Quote of the Day (G. E. Lessing)

If God held all truth in his right hand and in his left the everlasting striving after truth, with the risk that I should always and everlastingly be mistaken, and said to me ‘Choose!’ in humility I would pick the left hand and say, ‘Father grant me that: Absolute truth is for thee alone.’

– Gotthold Ephraim Lessing, Eine Duplik (1778) in Gesammelte Werke, ed. Paul Rilla (Berlin: Aufbau, 1954-8), vol.8, pp.505ff.
  • http://www.blogger.com/profile/12617299120618867829 Angie Van De Merwe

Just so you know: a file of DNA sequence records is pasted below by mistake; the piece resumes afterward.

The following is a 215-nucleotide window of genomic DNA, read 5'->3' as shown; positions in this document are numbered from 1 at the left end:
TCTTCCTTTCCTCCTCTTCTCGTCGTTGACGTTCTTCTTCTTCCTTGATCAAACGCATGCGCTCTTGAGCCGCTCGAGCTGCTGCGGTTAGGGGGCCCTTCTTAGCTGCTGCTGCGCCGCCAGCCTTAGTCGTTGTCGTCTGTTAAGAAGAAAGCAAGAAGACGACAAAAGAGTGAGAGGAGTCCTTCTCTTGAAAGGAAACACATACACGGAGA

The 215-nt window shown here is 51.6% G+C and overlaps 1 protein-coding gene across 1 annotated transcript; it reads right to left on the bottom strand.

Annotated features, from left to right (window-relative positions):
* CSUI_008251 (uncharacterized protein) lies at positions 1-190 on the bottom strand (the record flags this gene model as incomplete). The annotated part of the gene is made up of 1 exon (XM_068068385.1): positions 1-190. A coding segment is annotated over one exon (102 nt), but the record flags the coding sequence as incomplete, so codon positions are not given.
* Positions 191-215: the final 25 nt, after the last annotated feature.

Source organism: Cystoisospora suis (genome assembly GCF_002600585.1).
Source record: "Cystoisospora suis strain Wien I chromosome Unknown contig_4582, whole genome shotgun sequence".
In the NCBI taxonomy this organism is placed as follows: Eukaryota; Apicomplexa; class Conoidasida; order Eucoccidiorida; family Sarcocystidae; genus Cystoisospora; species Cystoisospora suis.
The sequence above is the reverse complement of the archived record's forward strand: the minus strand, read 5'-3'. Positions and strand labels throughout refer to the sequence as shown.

The article connected to the quote assumes that there is a destination. Who knows if there is a destination. The Jews didn’t agree about resurrection, the afterlife, etc…Christians don’t agree as to their understanding of the sacraments. And there are variances in other religions.Just as Hitchen’s scientific materialism is dogmatic, neither can spiritual transcendentalism be absolutized. The truth is that we are human and limited in all of our capacities to know. We see through the glass darkly and all of our understanding is partial. Therefore, religion should be an inclusive environment, not an exclusivistic absolute, because it is not understood in absolute rational terms, and science should remain humble in its advances, so as not to diminish the transcendent.Fundamentalists, and evangelicalism’s absolute truth claims upon Scripture are anathema to this viewpoint and it hinders the pursuit of truth, because truth can be held in one’s hand, objectified in propositional form and devied out in dogmatic posturing of arrogant certainty.Life is truth. The humanities reveal truth. And science points to truth. It is beauty, ugliness, messiness, order and disorder. All things are revelatory, if we have eyes to see and hearts to understand.Paul said that where sin abounds, grace does much more abound. Not that we should “sin” so that grace can be found, but that we don’t have to worry about “sin” and being so careful to misstep. Life is not about sin, salvation, and eternal life. Life is about being itself. I have found Christian churches to be confined, defined, and too restrictive of their understanding.I believe Unitarian Universalism is a religion of human choice with a belief in one God, who does not damn and condemn. I think this is believable, because it affirms unity in diversity and understands limitations to truth claims. And UU does not demand belief in a certain dogma.

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